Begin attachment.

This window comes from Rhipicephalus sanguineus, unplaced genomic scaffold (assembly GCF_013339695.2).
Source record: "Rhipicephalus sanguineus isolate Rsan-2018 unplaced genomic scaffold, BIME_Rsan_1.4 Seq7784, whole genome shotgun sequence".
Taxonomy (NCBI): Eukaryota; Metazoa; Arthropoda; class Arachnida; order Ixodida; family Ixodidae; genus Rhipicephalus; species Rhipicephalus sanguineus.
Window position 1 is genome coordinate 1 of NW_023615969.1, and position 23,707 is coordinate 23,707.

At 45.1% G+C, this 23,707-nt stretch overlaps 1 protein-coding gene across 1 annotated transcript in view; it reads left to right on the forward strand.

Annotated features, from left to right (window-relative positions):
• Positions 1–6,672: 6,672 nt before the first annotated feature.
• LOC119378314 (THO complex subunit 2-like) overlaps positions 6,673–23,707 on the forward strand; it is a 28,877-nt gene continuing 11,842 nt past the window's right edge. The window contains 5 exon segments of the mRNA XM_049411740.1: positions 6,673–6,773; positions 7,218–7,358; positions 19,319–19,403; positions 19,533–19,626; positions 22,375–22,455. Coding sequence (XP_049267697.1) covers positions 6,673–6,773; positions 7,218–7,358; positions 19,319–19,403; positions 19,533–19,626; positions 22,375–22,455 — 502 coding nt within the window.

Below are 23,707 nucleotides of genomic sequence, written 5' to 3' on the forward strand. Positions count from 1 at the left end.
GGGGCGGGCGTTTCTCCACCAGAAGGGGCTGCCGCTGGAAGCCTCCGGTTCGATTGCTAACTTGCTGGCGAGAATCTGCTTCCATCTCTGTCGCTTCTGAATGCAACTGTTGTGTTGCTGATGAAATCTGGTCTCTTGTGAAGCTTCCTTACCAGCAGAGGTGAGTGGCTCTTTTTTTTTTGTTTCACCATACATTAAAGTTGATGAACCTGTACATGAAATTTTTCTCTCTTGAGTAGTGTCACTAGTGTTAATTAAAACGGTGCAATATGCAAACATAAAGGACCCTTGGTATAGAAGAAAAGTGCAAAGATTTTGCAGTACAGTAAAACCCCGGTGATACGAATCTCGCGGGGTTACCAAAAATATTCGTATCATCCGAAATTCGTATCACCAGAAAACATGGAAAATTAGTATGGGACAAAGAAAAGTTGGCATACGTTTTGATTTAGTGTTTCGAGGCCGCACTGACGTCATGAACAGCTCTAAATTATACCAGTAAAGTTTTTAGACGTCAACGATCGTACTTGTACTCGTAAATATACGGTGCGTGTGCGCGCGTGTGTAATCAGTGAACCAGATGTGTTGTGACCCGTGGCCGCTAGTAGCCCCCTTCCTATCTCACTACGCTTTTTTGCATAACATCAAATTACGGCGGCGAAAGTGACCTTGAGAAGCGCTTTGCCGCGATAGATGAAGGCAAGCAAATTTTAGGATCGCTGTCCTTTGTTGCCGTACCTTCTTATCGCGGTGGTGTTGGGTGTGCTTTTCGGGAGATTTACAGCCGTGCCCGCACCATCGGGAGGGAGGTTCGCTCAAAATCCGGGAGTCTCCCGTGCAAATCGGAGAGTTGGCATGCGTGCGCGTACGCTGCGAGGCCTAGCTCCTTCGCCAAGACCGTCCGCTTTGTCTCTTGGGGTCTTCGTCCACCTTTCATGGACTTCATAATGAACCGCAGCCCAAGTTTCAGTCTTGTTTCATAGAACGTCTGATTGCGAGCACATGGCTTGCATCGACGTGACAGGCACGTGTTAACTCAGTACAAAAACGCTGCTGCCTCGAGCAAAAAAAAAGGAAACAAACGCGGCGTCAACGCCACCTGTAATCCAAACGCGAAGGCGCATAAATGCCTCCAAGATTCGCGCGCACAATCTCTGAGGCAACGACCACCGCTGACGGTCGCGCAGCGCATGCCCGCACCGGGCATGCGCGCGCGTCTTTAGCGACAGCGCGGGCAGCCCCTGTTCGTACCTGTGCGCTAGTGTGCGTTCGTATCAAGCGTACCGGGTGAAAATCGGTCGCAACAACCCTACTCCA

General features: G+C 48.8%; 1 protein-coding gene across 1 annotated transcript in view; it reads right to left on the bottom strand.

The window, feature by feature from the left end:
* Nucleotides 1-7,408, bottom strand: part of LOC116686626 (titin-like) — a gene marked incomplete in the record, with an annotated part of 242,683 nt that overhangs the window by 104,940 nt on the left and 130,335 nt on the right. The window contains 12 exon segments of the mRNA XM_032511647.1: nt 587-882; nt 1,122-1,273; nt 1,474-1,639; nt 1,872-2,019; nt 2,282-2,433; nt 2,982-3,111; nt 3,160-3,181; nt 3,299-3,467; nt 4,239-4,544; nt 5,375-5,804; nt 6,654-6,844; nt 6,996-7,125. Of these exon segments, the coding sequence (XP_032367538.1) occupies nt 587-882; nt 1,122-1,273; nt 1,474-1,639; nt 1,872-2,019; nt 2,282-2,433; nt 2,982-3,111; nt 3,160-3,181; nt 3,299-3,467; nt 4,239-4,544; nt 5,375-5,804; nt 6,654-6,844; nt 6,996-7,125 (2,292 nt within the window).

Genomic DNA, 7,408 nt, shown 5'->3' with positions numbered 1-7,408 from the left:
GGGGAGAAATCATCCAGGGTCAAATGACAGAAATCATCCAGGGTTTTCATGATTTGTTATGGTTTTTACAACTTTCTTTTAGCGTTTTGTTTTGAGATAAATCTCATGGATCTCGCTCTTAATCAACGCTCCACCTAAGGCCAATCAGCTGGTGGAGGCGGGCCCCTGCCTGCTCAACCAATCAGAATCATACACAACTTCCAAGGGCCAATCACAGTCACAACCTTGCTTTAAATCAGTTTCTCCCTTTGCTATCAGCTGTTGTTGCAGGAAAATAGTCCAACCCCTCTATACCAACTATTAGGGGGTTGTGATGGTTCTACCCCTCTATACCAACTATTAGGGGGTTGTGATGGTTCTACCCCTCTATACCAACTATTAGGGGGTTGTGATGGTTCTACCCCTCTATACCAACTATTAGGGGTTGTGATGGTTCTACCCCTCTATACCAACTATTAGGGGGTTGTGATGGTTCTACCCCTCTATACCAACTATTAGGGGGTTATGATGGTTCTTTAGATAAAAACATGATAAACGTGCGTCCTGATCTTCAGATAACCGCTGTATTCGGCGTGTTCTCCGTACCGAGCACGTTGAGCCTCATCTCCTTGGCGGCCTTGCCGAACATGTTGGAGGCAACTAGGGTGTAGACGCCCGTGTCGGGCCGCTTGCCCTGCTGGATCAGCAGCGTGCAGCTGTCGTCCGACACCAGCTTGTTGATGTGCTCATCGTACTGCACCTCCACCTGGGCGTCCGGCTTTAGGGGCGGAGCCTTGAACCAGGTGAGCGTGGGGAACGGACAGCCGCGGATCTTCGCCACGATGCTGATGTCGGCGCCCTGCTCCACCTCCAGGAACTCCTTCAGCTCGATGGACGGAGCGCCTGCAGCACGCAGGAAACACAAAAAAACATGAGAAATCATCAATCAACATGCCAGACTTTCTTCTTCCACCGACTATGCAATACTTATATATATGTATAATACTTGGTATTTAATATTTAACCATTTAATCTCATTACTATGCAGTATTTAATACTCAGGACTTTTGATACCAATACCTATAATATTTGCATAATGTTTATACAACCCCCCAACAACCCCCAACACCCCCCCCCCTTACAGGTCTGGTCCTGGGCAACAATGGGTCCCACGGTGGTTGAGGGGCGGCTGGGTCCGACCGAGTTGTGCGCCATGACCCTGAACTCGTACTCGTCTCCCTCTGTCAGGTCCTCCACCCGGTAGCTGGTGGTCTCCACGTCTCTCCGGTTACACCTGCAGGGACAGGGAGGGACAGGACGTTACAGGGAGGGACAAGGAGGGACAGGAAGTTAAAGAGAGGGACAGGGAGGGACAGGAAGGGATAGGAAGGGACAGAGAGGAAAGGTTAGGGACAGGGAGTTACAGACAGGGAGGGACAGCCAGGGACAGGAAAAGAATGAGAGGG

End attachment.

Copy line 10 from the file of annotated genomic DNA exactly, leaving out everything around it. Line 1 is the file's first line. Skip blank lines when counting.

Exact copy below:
GGGGCGGGCGTTTCTCCACCAGAAGGGGCTGCCGCTGGAAGCCTCCGGTTCGATTGCTAACTTGCTGGCGAGAATCTGCTTCCATCTCTGTCGCTTCTGAATGCAACTGTTGTGTTGCTGATGAAATCTGGTCTCTTGTGAAGCTTCCTTACCAGCAGAGGTGAGTGGCTCTTTTTTTTTTGTTTCACCATACATTAAAGTTGATGAACCTGTACATGAAATTTTTCTCTCTTGAGTAGTGTCACTAGTGTTAATTAAAACGGTGCAATATGCAAACATAAAGGACCCTTGGTATAGAAGAAAAGTGCAAAGATTTTGCAGTACAGTAAAACCCCGGTGATACGAATCTCGCGGGGTTACCAAAAATATTCGTATCATCCGAAATTCGTATCACCAGAAAACATGGAAAATTAGTATGGGACAAAGAAAAGTTGGCATACGTTTTGATTTAGTGTTTCGAGGCCGCACTGACGTCATGAACAGCTCTAAATTATACCAGTAAAGTTTTTAGACGTCAACGATCGTACTTGTACTCGTAAATATACGGTGCGTGTGCGCGCGTGTGTAATCAGTGAACCAGATGTGTTGTGACCCGTGGCCGCTAGTAGCCCCCTTCCTATCTCACTACGCTTTTTTGCATAACATCAAATTACGGCGGCGAAAGTGACCTTGAGAAGCGCTTTGCCGCGATAGATGAAGGCAAGCAAATTTTAGGATCGCTGTCCTTTGTTGCCGTACCTTCTTATCGCGGTGGTGTTGGGTGTGCTTTTCGGGAGATTTACAGCCGTGCCCGCACCATCGGGAGGGAGGTTCGCTCAAAATCCGGGAGTCTCCCGTGCAAATCGGAGAGTTGGCATGCGTGCGCGTACGCTGCGAGGCCTAGCTCCTTCGCCAAGACCGTCCGCTTTGTCTCTTGGGGTCTTCGTCCACCTTTCATGGACTTCATAATGAACCGCAGCCCAAGTTTCAGTCTTGTTTCATAGAACGTCTGATTGCGAGCACATGGCTTGCATCGACGTGACAGGCACGTGTTAACTCAGTACAAAAACGCTGCTGCCTCGAGCAAAAAAAAAGGAAACAAACGCGGCGTCAACGCCACCTGTAATCCAAACGCGAAGGCGCATAAATGCCTCCAAGATTCGCGCGCACAATCTCTGAGGCAACGACCACCGCTGACGGTCGCGCAGCGCATGCCCGCACCGGGCATGCGCGCGCGTCTTTAGCGACAGCGCGGGCAGCCCCTGTTCGTACCTGTGCGCTAGTGTGCGTTCGTATCAAGCGTACCGGGTGAAAATCGGTCGCAACAACCCTACTCCA